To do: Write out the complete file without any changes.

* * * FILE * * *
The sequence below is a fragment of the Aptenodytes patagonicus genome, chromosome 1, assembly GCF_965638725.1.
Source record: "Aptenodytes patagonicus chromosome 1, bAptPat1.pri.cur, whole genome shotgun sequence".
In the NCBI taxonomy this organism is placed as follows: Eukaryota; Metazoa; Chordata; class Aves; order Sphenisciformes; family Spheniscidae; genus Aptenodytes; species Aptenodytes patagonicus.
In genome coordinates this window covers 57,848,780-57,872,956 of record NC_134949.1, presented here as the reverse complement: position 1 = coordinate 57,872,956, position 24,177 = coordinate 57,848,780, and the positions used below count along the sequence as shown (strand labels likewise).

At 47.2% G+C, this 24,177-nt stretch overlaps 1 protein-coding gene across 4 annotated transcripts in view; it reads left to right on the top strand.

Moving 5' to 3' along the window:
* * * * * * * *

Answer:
The sequence below is a fragment of the Aptenodytes patagonicus genome, chromosome 1, assembly GCF_965638725.1.
Source record: "Aptenodytes patagonicus chromosome 1, bAptPat1.pri.cur, whole genome shotgun sequence".
In the NCBI taxonomy this organism is placed as follows: Eukaryota; Metazoa; Chordata; class Aves; order Sphenisciformes; family Spheniscidae; genus Aptenodytes; species Aptenodytes patagonicus.
In genome coordinates this window covers 57,848,780-57,872,956 of record NC_134949.1, presented here as the reverse complement: position 1 = coordinate 57,872,956, position 24,177 = coordinate 57,848,780, and the positions used below count along the sequence as shown (strand labels likewise).

At 47.2% G+C, this 24,177-nt stretch overlaps 1 protein-coding gene across 4 annotated transcripts in view; it reads left to right on the top strand.

Moving 5' to 3' along the window: